What Factors Affect a Sufficient Cetirizine Dose?

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  • Written By: Canaan Downs
  • Edited By: Kaci Lane Hindman
  • Last Modified Date: 20 September 2019
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The second-generation antihistamine medications Zyrtec® and Reactine® both make use of the drug cetirizine hydrochloride to treat the symptoms of seasonal and chronic allergies. They are also occasionally used in the treatment of chronic idiopathic skin irritation, by reducing the incidence, duration, and severity of pruritis and hives. Unlike first-generation antihistamines like diphenhydramine, the sedative and soporific side effects of cetirizine are significantly reduced in cetirizine. Higher doses of this drug can still cross the blood-brain barrier in significant enough levels to produce sleepiness though, making it worthwhile to determine what the lowest effective cetirizine dose for a patient may be. Factors that can make a dosage adjustment necessary include the patient's age, liver health, and level of kidney function as well as several drug interactions.


When treating the symptoms of seasonal or chronic allergies, the typical initial dose used in a healthy adult is a single daily cetirizine dose of 5 to 10 mg. Children over the age of six may be given an adult dose, while those between the ages of two and five should receive 2.5 mg initially up to a maximum of 5 mg daily in one or two divided doses. Patients between six months and two years of age should receive 2.5 mg cetirizine dose just once daily, although patients one year of age or older may have their cetirizine dose frequency increased to twice daily if necessary. The recommended treatment regimen for chronic or recurrent skin irritation is the same as that for the treatment of allergies in both adult and pediatric populations.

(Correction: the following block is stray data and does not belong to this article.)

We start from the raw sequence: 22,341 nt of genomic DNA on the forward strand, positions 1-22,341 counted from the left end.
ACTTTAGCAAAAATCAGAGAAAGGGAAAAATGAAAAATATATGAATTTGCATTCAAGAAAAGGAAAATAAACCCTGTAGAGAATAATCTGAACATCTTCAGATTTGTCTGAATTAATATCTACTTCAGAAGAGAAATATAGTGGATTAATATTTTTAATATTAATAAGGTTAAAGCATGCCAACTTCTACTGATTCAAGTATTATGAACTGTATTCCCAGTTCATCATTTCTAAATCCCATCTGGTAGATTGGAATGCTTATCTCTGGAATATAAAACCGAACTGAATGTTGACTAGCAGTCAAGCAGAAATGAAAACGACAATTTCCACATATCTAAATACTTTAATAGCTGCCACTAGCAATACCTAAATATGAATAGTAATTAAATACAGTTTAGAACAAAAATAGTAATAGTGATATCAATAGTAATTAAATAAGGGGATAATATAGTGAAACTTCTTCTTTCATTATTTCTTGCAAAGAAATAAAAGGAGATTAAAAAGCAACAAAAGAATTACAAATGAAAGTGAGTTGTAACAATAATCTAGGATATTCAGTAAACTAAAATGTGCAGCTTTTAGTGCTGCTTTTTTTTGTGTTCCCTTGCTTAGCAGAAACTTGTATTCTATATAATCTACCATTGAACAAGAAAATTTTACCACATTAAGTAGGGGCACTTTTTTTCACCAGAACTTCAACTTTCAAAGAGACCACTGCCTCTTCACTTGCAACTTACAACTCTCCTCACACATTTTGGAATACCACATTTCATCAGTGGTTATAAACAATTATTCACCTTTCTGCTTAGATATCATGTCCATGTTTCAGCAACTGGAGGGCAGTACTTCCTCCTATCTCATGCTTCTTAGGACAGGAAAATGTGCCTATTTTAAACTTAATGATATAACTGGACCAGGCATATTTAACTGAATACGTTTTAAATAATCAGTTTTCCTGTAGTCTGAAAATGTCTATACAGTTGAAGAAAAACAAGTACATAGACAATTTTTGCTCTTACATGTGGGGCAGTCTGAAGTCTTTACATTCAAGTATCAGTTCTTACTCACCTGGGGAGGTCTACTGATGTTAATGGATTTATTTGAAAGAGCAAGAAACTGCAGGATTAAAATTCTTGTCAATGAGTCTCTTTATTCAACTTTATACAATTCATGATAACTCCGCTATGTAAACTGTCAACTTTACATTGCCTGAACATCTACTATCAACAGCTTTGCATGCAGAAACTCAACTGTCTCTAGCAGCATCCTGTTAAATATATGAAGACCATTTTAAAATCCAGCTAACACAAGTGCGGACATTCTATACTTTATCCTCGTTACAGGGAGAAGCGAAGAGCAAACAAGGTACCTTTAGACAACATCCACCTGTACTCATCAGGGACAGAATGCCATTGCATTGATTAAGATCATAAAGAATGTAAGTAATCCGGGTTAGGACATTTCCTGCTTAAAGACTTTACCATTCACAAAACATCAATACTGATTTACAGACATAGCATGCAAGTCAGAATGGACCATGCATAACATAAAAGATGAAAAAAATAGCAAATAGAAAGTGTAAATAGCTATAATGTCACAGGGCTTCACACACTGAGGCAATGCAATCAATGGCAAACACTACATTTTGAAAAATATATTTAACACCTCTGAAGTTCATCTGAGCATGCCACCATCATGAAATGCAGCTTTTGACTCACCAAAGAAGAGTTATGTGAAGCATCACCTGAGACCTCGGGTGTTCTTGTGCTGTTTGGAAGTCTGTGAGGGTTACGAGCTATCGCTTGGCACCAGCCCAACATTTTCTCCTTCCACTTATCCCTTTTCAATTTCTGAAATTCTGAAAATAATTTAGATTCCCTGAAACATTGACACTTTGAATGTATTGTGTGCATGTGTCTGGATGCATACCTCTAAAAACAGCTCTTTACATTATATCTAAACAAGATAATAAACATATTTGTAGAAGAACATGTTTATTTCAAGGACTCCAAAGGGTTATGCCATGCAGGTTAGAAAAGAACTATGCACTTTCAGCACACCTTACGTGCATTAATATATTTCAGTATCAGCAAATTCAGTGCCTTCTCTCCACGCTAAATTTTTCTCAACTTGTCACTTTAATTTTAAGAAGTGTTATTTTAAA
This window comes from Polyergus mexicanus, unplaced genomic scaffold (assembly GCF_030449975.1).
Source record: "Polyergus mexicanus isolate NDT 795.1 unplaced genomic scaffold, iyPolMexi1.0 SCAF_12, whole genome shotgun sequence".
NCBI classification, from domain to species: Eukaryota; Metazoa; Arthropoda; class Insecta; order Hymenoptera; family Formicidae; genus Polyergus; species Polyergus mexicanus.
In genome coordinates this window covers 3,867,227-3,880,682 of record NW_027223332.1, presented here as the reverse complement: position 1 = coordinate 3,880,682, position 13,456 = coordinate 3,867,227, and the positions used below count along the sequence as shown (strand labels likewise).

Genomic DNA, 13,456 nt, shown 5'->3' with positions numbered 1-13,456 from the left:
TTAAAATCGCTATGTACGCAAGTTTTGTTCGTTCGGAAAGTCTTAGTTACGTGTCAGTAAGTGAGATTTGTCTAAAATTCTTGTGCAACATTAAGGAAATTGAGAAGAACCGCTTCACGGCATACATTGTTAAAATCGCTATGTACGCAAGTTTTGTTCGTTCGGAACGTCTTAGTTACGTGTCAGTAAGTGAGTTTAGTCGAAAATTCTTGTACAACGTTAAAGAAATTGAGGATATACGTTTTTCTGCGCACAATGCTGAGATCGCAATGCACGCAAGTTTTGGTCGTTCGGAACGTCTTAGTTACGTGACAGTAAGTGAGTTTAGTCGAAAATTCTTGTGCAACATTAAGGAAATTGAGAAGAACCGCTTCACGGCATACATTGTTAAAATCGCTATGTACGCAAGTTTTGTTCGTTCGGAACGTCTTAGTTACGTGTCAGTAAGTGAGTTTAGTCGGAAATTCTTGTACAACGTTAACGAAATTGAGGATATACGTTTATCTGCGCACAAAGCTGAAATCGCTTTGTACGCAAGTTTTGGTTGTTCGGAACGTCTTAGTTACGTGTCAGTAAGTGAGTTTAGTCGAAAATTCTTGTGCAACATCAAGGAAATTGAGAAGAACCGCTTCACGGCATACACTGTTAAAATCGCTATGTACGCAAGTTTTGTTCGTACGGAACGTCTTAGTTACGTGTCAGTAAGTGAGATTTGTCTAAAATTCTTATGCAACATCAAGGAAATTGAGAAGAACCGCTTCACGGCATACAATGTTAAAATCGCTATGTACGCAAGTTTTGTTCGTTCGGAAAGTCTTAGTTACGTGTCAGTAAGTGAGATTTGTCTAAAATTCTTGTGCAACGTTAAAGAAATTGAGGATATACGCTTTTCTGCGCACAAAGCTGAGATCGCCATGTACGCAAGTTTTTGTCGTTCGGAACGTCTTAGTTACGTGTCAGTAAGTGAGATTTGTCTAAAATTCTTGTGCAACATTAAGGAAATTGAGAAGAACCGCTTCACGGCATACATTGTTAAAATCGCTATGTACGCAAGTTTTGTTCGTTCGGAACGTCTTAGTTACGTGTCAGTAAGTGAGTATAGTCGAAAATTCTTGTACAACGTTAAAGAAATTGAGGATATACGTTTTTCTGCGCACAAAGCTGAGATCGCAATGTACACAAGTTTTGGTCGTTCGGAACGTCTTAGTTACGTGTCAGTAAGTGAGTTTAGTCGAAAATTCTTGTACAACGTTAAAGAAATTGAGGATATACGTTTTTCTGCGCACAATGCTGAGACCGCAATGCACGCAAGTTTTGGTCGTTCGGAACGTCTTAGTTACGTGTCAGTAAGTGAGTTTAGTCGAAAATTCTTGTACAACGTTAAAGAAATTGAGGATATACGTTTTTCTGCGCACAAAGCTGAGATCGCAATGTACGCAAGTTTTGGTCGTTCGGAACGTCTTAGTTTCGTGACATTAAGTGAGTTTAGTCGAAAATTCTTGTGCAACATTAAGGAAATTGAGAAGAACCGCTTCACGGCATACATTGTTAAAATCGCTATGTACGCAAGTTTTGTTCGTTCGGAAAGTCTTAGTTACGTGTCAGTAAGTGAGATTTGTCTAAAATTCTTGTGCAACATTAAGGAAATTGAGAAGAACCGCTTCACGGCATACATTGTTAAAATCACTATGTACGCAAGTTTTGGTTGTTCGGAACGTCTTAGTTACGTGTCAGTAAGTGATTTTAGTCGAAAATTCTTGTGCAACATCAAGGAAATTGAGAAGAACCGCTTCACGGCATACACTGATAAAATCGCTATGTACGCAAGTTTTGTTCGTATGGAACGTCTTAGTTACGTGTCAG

Since cetirizine is metabolized in the liver and removed from the bloodstream in the kidneys, patients with reduced levels of renal or hepatic function may require a lower cetirizine dose than that of a typical adult. Children under six years of age with reduced kidney or liver function should not be given cetirizine at any dosage level due to the lack of research on its safety in this population. In patients with moderate-to-severe renal dysfunction, or CrCl levels of less than 30 ml/min, no more than 5 mg of cetirizine should be given each day, with patients on dialysis following the same instructions. The same cetirizine dose recommendations apply to adult patients with reduced hepatic function.

Although generally considered to be a safe medication, extreme drowsiness is one of the risks of cetirizine. Even though the psychological side effects of cetirizine are not as severe as those produced by first-generation antihistamines, they still pose a significant risk in some circumstances. For this reason, patients under the influence of cetirizine should refrain from operating motor vehicles or heavy machinery.


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